Die Heuning Pot Literature Guide
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Analysis

Even though “Those Winter Sundays” doesn’t rhyme or have a regular meter, it is still a really sound-y poem. (That's really just our way of saying that it sounds cool.)

There’s a whole bunch of alliteration, assonance, and consonance—all different kinds of repeated sounds in the poem.

In phrases like “blueblack” and “banked fires blaze,” the poem alliterates (or repeats the beginning sounds of words) on a lot of harsh sounds, particularly on the letter B. When you read the poem out loud (or listen to Hayden reading it), the beginning of the poem sounds super severe. You can almost feel yourself out there in the cold with the speaker’s father.

There’s also another kind of repetition in the poem—the repetition of an entire phrase. Line 13 is just a repetition of the same phrase twice: “What did I know, what did I know.” Heartbreaking, don't you think?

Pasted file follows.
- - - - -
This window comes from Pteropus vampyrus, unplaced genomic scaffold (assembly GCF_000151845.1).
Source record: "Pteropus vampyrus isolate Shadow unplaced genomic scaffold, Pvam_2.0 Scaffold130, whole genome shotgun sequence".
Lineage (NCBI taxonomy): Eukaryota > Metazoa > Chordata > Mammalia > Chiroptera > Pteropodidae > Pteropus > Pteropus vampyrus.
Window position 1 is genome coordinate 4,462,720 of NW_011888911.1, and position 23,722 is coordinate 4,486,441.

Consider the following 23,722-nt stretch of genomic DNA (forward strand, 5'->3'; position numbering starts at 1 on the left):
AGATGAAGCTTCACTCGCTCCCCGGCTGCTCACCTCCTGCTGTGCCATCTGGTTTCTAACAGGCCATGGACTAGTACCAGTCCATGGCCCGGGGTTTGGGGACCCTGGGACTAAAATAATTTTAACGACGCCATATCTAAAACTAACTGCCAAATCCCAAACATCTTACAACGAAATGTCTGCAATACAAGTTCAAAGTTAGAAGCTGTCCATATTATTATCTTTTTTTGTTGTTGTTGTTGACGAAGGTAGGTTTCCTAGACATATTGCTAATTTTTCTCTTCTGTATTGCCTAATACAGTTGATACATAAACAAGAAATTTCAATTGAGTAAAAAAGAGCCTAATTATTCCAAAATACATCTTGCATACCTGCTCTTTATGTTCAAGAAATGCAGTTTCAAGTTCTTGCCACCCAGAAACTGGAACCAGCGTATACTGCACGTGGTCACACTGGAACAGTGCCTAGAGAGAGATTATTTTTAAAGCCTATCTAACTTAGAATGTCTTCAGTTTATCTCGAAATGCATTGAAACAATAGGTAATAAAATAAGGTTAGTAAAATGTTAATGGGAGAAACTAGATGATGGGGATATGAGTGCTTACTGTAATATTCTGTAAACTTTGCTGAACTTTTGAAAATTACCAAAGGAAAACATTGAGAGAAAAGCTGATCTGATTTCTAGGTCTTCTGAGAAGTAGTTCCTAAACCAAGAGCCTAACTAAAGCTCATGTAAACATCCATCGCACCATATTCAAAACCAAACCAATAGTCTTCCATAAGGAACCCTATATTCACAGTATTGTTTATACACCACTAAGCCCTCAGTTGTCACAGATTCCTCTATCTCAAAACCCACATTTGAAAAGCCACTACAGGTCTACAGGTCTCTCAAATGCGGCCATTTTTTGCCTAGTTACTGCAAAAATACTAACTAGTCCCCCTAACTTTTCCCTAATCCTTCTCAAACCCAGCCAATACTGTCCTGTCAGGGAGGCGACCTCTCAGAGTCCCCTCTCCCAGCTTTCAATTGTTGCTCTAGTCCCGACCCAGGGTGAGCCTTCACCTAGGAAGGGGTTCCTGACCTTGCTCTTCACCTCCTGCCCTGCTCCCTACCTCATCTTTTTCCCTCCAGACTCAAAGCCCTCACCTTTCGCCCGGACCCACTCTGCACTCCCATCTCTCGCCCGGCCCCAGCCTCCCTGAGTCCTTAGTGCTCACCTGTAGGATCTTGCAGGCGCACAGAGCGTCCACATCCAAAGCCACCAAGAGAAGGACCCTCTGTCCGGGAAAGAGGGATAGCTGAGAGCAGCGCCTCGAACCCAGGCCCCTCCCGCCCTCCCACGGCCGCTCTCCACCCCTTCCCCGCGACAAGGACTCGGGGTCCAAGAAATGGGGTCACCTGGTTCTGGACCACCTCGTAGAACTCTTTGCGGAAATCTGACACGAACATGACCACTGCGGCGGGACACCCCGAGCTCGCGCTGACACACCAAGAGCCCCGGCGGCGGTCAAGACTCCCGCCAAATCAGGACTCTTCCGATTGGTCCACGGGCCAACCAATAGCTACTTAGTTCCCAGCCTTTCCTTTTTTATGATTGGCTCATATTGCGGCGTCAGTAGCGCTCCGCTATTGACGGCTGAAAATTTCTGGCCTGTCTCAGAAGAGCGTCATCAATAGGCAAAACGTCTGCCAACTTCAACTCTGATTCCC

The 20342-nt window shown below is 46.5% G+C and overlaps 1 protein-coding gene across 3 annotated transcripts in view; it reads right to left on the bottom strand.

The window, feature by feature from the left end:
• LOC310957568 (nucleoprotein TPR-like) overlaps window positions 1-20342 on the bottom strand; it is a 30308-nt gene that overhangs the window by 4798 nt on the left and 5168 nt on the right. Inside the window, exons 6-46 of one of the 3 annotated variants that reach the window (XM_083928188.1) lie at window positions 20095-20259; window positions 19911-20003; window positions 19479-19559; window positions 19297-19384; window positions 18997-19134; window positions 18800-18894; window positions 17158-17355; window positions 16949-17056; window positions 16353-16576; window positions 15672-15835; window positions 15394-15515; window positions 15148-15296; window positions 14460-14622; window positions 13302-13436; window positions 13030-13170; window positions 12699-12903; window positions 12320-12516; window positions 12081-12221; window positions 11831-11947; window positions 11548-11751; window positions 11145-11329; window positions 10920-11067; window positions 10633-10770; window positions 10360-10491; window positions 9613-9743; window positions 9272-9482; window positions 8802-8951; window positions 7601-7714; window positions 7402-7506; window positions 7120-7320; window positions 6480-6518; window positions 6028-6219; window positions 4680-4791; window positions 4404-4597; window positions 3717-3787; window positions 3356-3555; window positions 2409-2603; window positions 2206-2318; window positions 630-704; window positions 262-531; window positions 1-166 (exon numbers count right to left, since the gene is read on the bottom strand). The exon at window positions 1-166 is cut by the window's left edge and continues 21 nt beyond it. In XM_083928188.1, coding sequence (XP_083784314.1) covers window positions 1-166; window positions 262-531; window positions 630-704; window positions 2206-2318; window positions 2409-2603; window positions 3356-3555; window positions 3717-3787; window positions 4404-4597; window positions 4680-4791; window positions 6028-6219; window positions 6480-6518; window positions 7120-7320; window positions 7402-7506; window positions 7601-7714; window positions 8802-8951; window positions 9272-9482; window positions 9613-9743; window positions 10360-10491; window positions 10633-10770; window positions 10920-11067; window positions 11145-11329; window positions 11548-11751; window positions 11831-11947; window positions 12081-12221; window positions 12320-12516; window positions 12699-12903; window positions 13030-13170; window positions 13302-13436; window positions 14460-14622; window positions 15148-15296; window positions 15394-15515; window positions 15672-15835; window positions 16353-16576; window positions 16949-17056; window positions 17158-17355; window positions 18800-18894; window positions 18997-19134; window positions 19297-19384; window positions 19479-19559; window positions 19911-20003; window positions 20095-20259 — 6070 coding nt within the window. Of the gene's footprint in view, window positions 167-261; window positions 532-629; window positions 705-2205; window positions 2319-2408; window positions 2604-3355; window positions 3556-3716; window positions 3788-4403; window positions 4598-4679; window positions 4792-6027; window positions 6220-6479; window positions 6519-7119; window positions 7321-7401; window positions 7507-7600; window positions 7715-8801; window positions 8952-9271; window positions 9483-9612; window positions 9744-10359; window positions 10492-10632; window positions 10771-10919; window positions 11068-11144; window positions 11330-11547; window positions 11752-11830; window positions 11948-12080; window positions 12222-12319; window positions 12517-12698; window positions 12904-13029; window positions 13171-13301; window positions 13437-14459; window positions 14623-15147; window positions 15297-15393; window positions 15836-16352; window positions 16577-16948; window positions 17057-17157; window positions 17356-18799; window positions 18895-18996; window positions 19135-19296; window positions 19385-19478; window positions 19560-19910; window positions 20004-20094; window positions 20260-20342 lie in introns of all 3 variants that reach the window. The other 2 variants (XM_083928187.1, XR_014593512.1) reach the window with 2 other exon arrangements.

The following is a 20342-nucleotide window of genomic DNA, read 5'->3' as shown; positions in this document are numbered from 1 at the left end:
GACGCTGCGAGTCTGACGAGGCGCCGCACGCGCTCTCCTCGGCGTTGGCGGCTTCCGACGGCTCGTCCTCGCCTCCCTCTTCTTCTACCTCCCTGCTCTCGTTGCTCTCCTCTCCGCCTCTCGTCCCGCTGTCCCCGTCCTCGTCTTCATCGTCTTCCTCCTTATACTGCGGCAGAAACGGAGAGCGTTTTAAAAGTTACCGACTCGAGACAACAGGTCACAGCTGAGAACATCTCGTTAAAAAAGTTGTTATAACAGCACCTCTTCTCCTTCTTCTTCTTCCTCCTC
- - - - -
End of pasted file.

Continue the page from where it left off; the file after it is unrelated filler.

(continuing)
See, early on in the poem, we were out there in the harsh cold with the speaker’s father; now, we’re listening to the speaker sobbing out his words, as if he’s stumbling over his feelings, trying to catch his breath as he explains what he’s learned. Hayden makes so much meaning out of this one little repetition—it’s really the hinge of the poem’s emotions.

Now, excuse us while we go find ourselves some tissues.

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